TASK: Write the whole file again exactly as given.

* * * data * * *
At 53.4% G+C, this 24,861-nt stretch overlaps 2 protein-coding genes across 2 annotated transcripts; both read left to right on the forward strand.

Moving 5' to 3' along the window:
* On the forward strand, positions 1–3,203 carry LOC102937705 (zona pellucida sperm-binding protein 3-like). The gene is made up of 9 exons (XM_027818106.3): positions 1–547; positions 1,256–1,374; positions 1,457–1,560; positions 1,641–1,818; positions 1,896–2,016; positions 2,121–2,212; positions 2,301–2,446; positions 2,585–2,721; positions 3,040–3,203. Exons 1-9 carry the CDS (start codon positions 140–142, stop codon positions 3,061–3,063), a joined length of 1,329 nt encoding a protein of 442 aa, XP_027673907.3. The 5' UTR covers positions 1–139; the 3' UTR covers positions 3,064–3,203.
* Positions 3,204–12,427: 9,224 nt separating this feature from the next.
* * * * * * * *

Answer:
At 53.4% G+C, this 24,861-nt stretch overlaps 2 protein-coding genes across 2 annotated transcripts; both read left to right on the forward strand.

Moving 5' to 3' along the window:
* On the forward strand, positions 1–3,203 carry LOC102937705 (zona pellucida sperm-binding protein 3-like). The gene is made up of 9 exons (XM_027818106.3): positions 1–547; positions 1,256–1,374; positions 1,457–1,560; positions 1,641–1,818; positions 1,896–2,016; positions 2,121–2,212; positions 2,301–2,446; positions 2,585–2,721; positions 3,040–3,203. Exons 1-9 carry the CDS (start codon positions 140–142, stop codon positions 3,061–3,063), a joined length of 1,329 nt encoding a protein of 442 aa, XP_027673907.3. The 5' UTR covers positions 1–139; the 3' UTR covers positions 3,064–3,203.
* Positions 3,204–12,427: 9,224 nt separating this feature from the next.